Shotoku to release new VR/AR tracking system
The new Free-d2 system uses simple ceiling markers to determine position and orientation
Shotoku Broadcast Systems will release a new VR/AR tracking systems at next month's NAB Show in Las Vegas. The Free-d2 does not require physical encoder devices attached to the camera support¹s moving axes.
The Free-d2 system, which is aimed at VR/AR news, sports and current affairs live studio productions, uses advanced video processing algorithms and simple ceiling markers to determine the position and orientation of the studio camera, thus providing accurate and constantly referenced (absolute) position tracking. The systems doesn't use the concept of a home or reference point.
The system's small Free-d2 camera is attached to the broadcast camera in such a way that it does not interfere with normal operations, and constantly views the lighting grid area where markers are positioned. Being attached directly to the camera means any type of camera support can be used, including Steadicam or handheld cameras.
Low-cost markers, made of simple reflective material, can be placed within the studio lighting grid or ceiling area. Once an initial studio map is created, the system shouldn't require calibration again. In use, the Free-d2 camera needs to register only a small number of markers to calculate the position of the camera, so obstructions such as lights or ceiling fittings don't hinder operation.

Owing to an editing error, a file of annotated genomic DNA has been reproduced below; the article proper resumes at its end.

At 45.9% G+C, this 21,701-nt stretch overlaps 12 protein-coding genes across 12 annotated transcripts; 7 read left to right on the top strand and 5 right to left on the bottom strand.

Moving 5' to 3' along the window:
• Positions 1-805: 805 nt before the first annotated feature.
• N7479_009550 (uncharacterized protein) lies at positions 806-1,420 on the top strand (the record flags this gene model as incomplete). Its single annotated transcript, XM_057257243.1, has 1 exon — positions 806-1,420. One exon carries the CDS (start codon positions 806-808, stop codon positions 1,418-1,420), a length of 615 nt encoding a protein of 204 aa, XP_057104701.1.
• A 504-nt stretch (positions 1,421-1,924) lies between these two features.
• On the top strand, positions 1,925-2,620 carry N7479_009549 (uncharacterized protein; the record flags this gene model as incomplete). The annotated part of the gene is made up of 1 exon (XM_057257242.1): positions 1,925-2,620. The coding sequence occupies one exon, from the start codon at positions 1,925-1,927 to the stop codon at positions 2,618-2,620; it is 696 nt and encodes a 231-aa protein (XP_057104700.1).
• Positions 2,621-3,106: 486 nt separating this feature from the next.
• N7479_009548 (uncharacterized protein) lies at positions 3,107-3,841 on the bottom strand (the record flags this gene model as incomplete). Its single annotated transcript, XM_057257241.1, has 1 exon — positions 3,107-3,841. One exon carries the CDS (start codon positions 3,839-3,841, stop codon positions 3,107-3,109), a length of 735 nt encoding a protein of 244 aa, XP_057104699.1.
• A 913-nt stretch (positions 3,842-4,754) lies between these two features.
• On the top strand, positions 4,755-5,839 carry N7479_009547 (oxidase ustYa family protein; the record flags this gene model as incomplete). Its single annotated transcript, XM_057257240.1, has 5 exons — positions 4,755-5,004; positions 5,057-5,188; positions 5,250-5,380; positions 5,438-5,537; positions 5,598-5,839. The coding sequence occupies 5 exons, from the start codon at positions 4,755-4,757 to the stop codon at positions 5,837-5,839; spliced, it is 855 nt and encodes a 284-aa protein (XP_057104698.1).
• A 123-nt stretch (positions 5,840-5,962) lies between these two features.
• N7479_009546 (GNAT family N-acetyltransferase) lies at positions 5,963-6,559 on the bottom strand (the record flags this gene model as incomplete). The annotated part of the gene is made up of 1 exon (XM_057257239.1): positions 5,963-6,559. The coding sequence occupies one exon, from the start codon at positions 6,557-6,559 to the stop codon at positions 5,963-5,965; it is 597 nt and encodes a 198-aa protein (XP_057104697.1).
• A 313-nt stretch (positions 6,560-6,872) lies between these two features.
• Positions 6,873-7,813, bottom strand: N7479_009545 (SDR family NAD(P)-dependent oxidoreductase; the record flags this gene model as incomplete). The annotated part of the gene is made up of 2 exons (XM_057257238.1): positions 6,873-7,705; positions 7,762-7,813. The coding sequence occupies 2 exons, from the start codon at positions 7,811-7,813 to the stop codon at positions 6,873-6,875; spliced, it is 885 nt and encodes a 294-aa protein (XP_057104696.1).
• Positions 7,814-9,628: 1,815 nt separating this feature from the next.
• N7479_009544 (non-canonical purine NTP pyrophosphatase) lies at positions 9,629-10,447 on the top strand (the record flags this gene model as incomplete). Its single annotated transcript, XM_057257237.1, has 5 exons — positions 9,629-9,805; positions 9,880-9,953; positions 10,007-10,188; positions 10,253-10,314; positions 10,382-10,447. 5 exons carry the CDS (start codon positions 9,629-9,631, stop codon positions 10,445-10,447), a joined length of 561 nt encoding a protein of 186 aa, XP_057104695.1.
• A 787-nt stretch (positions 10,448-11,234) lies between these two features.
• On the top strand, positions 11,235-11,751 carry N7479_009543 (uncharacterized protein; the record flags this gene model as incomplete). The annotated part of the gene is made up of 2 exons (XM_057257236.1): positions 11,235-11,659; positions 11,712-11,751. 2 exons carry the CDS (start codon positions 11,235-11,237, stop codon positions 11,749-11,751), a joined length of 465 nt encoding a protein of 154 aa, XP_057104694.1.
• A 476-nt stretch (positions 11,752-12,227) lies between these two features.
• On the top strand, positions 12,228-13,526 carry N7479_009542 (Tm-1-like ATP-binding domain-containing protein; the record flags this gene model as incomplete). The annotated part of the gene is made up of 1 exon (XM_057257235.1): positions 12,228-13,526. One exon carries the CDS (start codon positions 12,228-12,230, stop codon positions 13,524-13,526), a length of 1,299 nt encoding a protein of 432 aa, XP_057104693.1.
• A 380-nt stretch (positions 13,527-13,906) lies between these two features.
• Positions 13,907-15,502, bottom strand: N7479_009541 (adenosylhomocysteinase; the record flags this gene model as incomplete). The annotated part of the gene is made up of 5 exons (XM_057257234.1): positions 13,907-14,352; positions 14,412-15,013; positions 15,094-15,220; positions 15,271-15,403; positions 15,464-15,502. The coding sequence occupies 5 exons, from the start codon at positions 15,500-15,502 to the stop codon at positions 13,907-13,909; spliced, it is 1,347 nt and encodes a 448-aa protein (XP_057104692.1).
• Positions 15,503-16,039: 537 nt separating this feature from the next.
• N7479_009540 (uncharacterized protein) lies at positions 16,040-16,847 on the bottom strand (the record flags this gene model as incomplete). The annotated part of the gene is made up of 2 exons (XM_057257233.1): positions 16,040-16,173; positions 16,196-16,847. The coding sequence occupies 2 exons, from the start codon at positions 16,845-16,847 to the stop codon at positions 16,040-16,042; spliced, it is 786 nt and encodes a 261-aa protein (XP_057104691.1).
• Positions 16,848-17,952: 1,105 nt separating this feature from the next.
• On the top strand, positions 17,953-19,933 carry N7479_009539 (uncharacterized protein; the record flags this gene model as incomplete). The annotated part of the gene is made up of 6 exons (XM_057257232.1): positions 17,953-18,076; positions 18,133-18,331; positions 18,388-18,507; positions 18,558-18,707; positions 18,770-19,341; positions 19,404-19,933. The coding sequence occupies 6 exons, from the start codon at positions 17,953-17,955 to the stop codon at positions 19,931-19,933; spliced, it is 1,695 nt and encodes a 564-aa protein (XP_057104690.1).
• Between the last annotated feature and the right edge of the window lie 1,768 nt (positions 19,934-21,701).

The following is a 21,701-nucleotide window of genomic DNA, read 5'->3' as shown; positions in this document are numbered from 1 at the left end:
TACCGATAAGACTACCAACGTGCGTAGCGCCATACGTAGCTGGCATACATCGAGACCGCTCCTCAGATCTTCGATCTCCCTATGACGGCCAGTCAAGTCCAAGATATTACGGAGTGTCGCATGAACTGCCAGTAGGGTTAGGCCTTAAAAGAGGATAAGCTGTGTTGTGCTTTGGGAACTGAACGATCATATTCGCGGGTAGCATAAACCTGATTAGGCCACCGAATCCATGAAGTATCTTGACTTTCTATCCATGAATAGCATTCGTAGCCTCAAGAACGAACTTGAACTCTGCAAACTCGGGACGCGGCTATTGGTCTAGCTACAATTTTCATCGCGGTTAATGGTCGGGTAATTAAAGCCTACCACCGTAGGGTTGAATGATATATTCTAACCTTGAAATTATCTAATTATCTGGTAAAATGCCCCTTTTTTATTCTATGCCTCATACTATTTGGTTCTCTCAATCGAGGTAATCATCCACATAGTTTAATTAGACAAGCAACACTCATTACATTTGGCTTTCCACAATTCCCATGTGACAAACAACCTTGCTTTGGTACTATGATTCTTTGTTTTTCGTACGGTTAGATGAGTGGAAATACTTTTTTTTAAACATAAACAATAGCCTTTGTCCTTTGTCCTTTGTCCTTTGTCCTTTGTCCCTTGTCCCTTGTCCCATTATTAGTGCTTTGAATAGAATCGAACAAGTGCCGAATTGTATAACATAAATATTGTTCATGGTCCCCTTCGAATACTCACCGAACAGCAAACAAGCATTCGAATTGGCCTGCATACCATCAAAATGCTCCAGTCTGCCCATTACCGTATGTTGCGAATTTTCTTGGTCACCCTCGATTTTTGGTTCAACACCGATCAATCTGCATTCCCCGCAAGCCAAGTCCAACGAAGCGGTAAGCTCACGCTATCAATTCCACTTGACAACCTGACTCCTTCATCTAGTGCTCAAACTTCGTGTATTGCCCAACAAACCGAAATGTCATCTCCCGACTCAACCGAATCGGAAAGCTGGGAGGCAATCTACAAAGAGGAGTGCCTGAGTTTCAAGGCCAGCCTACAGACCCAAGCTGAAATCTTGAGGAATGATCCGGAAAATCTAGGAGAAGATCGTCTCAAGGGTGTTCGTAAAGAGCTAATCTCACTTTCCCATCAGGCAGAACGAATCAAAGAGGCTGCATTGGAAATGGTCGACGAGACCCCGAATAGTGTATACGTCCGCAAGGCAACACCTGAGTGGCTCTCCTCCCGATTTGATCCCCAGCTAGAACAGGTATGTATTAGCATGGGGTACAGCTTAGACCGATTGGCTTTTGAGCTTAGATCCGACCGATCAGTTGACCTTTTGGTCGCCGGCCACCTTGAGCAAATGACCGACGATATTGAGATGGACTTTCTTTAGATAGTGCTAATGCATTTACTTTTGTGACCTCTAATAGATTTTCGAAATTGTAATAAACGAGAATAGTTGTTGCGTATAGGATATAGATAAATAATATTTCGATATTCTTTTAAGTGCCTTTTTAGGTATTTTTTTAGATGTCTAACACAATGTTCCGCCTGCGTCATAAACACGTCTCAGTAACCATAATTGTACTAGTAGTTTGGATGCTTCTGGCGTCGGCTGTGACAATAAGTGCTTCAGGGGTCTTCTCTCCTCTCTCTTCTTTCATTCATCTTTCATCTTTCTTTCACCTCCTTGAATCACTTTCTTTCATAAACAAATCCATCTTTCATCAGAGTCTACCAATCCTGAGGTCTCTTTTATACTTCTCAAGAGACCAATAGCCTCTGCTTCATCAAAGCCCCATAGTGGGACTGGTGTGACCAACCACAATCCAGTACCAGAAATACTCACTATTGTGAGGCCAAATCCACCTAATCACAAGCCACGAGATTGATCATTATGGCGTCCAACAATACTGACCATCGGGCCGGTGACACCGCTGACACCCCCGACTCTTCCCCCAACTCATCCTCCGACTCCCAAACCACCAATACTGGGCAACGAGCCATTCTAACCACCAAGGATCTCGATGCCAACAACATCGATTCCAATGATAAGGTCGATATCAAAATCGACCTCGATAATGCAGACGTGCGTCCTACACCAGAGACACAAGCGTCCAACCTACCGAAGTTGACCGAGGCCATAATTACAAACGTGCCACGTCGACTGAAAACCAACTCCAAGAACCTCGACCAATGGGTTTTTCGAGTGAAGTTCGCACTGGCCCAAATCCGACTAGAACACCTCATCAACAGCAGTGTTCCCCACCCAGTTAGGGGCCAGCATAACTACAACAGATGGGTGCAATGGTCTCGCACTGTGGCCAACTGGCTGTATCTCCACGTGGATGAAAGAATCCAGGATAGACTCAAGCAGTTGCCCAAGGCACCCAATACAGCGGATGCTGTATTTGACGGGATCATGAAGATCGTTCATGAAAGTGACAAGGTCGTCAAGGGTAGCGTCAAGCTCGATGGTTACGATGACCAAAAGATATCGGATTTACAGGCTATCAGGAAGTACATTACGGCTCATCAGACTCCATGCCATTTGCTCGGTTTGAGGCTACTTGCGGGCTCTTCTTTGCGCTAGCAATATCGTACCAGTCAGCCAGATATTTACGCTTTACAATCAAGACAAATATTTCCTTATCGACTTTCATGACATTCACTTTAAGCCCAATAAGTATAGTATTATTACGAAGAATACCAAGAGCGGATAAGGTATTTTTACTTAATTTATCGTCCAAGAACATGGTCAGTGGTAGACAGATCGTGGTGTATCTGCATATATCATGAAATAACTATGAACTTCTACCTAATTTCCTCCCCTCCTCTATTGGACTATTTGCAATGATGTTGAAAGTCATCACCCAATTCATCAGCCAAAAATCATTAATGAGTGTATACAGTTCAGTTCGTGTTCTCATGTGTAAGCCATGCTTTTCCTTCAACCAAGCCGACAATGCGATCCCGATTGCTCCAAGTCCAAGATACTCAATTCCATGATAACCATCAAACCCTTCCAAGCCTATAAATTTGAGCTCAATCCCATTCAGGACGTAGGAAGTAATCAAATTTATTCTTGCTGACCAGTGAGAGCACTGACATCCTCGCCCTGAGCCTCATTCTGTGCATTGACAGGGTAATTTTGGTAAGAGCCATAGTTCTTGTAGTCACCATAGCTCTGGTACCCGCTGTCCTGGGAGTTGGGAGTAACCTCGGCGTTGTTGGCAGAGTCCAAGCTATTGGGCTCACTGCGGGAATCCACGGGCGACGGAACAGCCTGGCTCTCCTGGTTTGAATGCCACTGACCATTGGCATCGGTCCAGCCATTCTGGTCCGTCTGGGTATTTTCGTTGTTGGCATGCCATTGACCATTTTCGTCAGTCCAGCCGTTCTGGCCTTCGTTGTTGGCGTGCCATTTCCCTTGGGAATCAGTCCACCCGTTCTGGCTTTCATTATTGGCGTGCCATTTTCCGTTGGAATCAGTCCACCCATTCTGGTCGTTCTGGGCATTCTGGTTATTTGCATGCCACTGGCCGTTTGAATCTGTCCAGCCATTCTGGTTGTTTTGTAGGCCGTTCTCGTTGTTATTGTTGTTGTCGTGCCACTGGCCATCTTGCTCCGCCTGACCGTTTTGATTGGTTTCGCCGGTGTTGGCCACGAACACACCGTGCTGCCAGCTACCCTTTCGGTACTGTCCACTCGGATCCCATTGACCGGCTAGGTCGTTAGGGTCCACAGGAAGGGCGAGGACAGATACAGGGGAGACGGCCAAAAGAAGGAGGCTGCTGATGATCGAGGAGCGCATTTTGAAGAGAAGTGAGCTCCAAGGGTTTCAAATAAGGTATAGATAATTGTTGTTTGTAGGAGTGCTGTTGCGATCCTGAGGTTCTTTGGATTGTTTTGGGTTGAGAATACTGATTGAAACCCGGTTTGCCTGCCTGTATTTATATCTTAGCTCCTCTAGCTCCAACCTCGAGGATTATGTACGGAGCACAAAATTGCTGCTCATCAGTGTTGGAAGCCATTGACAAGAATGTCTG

"Shotoku is extremely excited to introduce Free-d2, our newest VR/AR tracking system, to the U.S. broadcast market," said James Eddershaw, sales director, Shotoku. "For many years, Shotoku has been providing broadcasters from around the world with a range of solutions in VR tracking, from simple 2D P&T heads to full-sized 3D systems based on pedestals, cranes and jibs. These systems provide precise, reliable, and easy-to-use hardware-based VR tracking data. Now, the free Free-d2 which was originally developed by engineers at BBC Research and Development, is the latest addition to the range but differs in concept to encoder-based hardware tracking. This latest addition extends our range of VR solutions."
Shotoku will also be introducing a new product in its robotic camera systems, called SmartPed. SmartPed is a three-wheel, smooth-steer pedestal which features a new height column without need of pneumatic balancing and includes multi-zone collision avoidance and detection systems and an electro-mechanical steer/drive system.
Intended for use in high-profile live TV productions, the SmartPed's stable height column aims to provide enhanced performance during pedestal moves even at higher camera elevations. It also offers a VR tracking option under both local or remote control.